Wednesday, August 23, 2006

The Anti-Escultura

"Grigory Perelman, a 40-year-old native of St. Petersburg, won a Fields Medal - often described as math's equivalent of the Nobel prize - for a breakthrough in the study of shapes that experts say might help scientists figure out the shape of the universe"
The story from the Wall Street Journal
"In 2002 and 2003, he posted two papers to an online archive. Usually, a posting serves a flag-planting function - "I solved this first!" - until the paper is published in a journal, which can take years. But as the math community waited for him to follow up his postings, a realization set in. Dr. Perelman, long affiliated with the Steklov Institute of Mathematics in St. Petersburg, apparently has no intention of saying more. He probably feels he proved the Poincare conjecture, mathematicians surmise, and has no interest in the $1 million bounty. (He did not respond to emailed requests for comment.)"
"Putting his proof online rather than in a journal is only one example of Dr. Perelman's iconoclasm. He admits that he gives only "a sketch of an eclectic proof of" a more general conjecture from which Poincare's follows; he never mentions Poincare. The papers are difficult to understand, and sketchy in the extreme. He asserts that one can prove something by a variation on an earlier argument, but it isn't clear what the variation is. "Perelman's papers are written in a style rather different from what would appear in a journal," says mathematician Bruce Kleiner of Yale University."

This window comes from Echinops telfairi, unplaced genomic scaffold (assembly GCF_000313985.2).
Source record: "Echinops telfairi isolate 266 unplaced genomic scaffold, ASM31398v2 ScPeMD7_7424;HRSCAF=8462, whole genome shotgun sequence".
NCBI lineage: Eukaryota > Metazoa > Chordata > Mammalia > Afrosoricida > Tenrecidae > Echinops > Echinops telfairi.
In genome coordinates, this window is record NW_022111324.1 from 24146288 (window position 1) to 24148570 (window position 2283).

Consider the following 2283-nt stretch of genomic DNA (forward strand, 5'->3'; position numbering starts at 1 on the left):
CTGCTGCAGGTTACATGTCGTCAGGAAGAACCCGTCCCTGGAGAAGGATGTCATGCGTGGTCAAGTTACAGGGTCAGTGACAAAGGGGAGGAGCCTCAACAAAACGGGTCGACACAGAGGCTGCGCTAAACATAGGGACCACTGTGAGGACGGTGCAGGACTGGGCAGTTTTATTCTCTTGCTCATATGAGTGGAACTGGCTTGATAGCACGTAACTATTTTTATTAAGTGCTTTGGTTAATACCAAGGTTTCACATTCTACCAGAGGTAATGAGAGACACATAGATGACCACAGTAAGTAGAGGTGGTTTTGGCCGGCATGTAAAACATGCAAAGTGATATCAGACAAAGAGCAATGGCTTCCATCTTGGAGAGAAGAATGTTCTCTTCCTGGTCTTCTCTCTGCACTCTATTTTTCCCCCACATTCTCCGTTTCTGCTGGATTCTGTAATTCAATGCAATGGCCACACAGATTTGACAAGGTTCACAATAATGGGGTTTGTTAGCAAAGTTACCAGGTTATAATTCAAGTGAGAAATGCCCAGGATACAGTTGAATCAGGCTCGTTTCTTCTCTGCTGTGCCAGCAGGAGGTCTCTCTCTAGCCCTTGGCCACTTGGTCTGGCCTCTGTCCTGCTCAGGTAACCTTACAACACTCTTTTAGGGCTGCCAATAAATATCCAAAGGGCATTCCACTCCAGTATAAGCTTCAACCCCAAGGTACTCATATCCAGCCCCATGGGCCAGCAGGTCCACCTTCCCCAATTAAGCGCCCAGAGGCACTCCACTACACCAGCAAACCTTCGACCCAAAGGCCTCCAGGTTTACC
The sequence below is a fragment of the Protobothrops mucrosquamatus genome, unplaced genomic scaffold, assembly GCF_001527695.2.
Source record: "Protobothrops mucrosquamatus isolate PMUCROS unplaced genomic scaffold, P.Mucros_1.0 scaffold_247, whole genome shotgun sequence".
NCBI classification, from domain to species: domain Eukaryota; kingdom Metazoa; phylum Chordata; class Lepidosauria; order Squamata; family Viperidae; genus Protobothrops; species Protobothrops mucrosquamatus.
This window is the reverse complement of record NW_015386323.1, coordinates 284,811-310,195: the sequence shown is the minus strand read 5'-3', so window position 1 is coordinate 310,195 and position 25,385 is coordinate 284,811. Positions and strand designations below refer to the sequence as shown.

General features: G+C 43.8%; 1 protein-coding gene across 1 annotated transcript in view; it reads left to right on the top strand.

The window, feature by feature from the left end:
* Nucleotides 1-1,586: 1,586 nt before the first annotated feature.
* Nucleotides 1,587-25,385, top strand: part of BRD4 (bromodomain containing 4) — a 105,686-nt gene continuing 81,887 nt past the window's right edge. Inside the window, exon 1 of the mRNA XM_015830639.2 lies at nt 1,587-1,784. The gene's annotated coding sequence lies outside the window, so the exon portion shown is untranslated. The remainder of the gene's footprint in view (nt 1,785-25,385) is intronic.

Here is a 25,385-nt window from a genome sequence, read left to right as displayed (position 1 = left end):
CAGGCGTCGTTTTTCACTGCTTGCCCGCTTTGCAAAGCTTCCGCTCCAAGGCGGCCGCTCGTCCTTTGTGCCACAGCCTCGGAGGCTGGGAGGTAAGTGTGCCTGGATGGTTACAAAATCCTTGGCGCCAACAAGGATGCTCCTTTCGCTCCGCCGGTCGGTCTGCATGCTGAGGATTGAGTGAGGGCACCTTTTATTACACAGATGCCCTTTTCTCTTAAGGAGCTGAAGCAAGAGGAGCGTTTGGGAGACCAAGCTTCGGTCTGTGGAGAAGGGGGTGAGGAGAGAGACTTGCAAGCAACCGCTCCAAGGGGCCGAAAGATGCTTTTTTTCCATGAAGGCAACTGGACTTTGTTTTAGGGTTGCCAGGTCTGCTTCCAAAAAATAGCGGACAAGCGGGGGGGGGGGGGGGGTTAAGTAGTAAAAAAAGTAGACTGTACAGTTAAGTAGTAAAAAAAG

"Others have taken it upon themselves to explicate his work - and find no major flaws. Like Torah commentaries, they dwarf the original. Dr. Perelman's 2003 paper is 22 pdf pages; the 2002 paper is 39. But "Notes on Perelman's Papers," in which Prof. Kleiner and John Lott of the University of Michigan explain them almost line-by-line, is 192 pages. A book on the papers is expected to top 300 pages. A "complete proof" of Poincare, based on Dr. Perelman's breakthrough and published last month in the Asian Journal of Mathematics (which Prof. Milnor describes as throwing "a monkey wrench" into the question of who gets credit), is 328 pages long."
He put his proof online and did not answer questions nor defend it, yet other mathematicians recognized the worth of his work continued it and still gave most of the credit to Mr. Perelman. so much so that he won a Fields Medal.

Meanwhile the Gauss Prize that Dr. Escultura has claimed he won was awarded for the first time to Kiyoshi Itô

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